It’s tempting to just run the list without any comment, as the wines tend to stand on their own. And that’s the point. At the outset of this competition back in 2002, more than a few thought that selecting ten or 12 wines from a field of over 100 entries was a well nigh impossible task. And now that the field has grown to over four times that, you could argue it’s become even more impossible. Yet, the intriguing part is, at the end of the day, there’s an extremely solid consensus on the wines awarded. (If you’re not familiar with the awards, there’s more background here, here and here.)
The line-up tends to reflect the success of a variety in a given vintage. For example, you won’t find a whole lot of 2012 Pinot Gris or Chardonnay in the list below. That’s not to say there weren’t some worthy wines entered. They were just overshadowed by better showings in other varieties.
It’s telling to note that almost all of the wines (with the exception of one Similkameen) come from grapes grown in the south valley—Okanagan Falls, Oliver and Osoyoos. In the spirit of the competition, I’m not going to single out any particular wines for attention, as they are all recognised equally. However, a little scrutiny will show that there are some pretty good values here.
Several wines jumped out of the glass in the first round as sure-fire winners. One suggestion I would offer is that some of these are worth buying by the case (OK, maybe not the icewine!) or at least the half case. You can always mix in some other wines to make up the box…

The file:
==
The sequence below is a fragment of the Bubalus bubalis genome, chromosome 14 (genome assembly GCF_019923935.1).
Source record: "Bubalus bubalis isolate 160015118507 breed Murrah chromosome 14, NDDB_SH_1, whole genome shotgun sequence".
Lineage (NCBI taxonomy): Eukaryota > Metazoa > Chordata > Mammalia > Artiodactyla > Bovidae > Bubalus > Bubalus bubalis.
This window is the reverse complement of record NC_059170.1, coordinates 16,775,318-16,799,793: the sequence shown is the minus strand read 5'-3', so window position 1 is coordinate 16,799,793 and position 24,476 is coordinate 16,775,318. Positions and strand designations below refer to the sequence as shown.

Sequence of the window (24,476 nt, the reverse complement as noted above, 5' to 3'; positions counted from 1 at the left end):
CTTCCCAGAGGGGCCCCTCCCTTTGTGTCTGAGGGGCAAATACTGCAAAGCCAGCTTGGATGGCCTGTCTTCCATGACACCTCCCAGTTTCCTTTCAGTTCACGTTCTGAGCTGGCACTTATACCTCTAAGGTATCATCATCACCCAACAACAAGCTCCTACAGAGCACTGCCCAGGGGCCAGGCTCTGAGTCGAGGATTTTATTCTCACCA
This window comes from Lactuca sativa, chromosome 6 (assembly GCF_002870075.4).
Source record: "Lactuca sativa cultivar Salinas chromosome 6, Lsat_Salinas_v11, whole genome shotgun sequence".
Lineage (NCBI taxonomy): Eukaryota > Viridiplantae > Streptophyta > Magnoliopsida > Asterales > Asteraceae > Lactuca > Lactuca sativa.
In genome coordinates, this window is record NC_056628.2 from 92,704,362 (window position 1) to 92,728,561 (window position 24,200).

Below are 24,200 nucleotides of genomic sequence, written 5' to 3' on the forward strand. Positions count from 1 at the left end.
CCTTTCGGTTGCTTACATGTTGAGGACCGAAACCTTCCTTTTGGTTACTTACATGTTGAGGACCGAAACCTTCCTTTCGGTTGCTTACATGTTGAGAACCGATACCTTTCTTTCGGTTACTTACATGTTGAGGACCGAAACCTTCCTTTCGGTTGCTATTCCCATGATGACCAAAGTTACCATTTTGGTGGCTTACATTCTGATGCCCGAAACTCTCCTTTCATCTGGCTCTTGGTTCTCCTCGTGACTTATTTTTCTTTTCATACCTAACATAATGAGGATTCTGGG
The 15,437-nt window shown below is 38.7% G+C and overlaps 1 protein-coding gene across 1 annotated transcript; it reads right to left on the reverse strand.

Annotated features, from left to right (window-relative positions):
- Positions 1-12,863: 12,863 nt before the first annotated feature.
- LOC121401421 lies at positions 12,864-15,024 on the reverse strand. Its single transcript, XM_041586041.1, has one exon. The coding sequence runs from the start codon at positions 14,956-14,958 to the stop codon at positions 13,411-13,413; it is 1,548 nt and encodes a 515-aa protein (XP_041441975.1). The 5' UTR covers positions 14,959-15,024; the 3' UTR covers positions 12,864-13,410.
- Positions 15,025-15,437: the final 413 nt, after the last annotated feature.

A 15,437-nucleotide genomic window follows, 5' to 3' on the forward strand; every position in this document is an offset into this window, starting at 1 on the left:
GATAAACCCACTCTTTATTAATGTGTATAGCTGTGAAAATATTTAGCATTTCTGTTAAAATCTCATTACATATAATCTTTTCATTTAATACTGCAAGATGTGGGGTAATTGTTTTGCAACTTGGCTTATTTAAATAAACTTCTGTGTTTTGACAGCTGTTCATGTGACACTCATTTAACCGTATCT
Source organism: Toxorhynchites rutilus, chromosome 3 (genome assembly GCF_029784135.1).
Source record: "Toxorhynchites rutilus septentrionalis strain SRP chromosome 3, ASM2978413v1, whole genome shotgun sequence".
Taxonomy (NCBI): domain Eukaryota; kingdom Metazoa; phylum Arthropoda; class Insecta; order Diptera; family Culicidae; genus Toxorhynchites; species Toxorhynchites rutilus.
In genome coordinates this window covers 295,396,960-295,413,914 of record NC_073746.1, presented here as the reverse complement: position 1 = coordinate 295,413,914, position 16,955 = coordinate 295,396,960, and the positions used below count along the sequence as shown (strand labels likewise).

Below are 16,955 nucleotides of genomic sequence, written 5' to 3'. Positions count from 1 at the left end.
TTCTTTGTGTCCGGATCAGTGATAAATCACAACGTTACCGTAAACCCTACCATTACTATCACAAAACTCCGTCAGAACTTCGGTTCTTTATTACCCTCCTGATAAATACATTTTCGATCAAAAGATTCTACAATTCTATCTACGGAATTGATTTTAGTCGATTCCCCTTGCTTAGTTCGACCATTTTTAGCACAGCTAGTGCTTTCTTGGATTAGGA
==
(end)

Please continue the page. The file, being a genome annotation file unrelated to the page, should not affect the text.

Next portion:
Most, if not all, should be available (at least for a day or two) from the wineries and possibly elsewhere.
Here’s the official announcement, with some brief notes and comments.
VICTORIA – Twelve wines have been chosen for the 2013 Lieutenant Governor’s Awards for Excellence in British Columbia Wines, the Honourable Judith Guichon, Lieutenant Governor of British Columbia, announced today.
“The outstanding quality of wines in British Columbia impresses our wine judges each year and makes the selection increasingly difficult,” said Guichon. “This year’s winners represent the best of the exceptional wines from our province.”